Gamma ray bursts (GRBs), the brief flashes of light signalling distant, extremely energetic events, have been elusive targets for astronomical observation. (It's something like the fairground game of Whack-a-Mole:by the time you're aware of the GRB, it's vanished, and you have no way of knowing where the next one will appear.) An orbiting observatory that quickly alerts ground-based astronomers about GRBs has allowed a very quick response and an unprecedented look at the GRBs' aftermath.

GRBs are the most energetic and among the most enigmatic events that we see happening in the universe. These outbursts of high-energy radiation appear unpredictably and then vanish quickly, leaving a faint and fast-fading afterglow at visible wavelengths. They're believed to occur in some circumstances when a black hole forms, through some dramatic and distant event like the explosion of a massive star or the collision of neutron stars, but until recently it's been hard to learn more about them because they occur so unpredictably and are over so quickly.

The 8.2-m Unit Telescope 2 of ESO's Very Large Telescope, Kueyen, is getting ready to observe. Credit: ESO

The Swift satellite has been instrumental in alerting astronomers to these elusive flashes so that ground-based and space-based telescopes can respond quickly and examine the location of a GRB. Swift scans the sky for GRBs; when it spots one, it relays information to the ground about the location. In fact, at the European Southern Observatory (ESO), data from Swift can trigger robotic observations with the Very Large Telescope (VLT) that allows for a very quick response to a GRB. Last year the VLT observed the site of two GRBs within ten minutes of the initial flash, a record for speedy followup. The VLT looked at spectra in the visual and ultraviolet parts of the spectrum. This press release from the ESO describes the resulting analysis for one of the GRBs. The spectra provided information about a large gas cloud in the vicinity of the GRB, which, surprisingly, was not as close to the GRB site as predicted. Future observations may reveal whether this is an anomalous feature of that particular GRB, or if the idea that the visible features are close to the explosion site will need to be re-examined.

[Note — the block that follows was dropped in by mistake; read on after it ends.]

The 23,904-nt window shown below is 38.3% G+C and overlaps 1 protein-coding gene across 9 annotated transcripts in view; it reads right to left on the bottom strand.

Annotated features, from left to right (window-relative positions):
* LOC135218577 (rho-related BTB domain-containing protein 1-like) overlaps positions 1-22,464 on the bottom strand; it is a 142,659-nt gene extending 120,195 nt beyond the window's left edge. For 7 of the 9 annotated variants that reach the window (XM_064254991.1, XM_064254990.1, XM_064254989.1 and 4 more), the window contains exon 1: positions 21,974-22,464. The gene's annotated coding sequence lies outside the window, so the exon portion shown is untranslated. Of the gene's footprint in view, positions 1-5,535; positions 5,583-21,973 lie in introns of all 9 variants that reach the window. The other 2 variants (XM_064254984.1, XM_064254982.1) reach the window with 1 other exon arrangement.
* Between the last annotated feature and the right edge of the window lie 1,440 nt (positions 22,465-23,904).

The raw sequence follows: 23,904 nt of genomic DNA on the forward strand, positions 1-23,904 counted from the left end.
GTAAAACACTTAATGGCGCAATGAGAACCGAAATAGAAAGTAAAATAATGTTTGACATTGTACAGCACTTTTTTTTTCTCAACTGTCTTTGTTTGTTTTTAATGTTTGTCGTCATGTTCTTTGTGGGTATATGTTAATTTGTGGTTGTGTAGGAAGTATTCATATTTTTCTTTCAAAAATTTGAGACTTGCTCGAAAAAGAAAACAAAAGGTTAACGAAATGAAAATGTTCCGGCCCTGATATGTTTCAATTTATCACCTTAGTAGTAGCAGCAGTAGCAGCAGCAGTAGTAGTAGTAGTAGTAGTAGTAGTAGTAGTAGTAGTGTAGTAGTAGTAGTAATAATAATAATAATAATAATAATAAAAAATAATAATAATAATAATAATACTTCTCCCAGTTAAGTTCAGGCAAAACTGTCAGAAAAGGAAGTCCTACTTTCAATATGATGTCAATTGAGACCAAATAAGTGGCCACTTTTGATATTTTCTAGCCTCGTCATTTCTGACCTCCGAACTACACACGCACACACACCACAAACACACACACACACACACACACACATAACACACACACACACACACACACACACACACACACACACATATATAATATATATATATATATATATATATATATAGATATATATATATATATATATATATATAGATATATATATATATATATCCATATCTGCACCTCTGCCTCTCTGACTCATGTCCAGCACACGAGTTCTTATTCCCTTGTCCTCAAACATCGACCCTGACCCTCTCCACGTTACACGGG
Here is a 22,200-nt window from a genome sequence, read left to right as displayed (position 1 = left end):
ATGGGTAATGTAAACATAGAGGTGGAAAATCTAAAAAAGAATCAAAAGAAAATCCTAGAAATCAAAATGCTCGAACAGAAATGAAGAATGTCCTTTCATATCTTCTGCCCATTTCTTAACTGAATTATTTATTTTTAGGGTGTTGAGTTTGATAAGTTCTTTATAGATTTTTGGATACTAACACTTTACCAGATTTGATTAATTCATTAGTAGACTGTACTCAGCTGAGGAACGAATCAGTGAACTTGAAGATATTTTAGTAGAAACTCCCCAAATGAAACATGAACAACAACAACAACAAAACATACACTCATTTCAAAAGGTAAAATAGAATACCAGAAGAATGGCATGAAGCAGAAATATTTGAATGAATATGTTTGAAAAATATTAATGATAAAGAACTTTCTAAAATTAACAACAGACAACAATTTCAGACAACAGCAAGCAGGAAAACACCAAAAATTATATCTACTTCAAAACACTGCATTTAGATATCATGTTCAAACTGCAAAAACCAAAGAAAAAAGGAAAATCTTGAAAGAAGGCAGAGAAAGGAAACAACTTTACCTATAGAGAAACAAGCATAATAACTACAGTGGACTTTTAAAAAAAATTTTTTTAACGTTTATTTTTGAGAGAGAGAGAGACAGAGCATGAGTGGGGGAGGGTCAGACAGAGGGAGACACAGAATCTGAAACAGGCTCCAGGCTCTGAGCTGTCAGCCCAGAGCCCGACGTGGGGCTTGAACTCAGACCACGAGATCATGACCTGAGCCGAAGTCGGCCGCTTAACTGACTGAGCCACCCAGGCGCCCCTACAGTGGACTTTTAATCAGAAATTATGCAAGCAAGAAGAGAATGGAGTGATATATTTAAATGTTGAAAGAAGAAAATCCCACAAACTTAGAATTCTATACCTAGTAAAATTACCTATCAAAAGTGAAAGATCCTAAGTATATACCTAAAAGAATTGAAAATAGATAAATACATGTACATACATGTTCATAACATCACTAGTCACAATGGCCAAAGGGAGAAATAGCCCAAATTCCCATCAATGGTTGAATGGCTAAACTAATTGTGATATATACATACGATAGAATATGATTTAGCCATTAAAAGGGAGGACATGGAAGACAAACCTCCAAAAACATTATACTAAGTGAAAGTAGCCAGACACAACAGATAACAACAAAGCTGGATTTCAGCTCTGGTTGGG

By the way, the AstroCapella group has produced a very nifty song about Swift. The link will take you to a page with the lyrics and a link where you can listen to the song online.

This was just too cool so we embedded the .mp3 so people could listen (but you should still go to their site and say hello!) - admin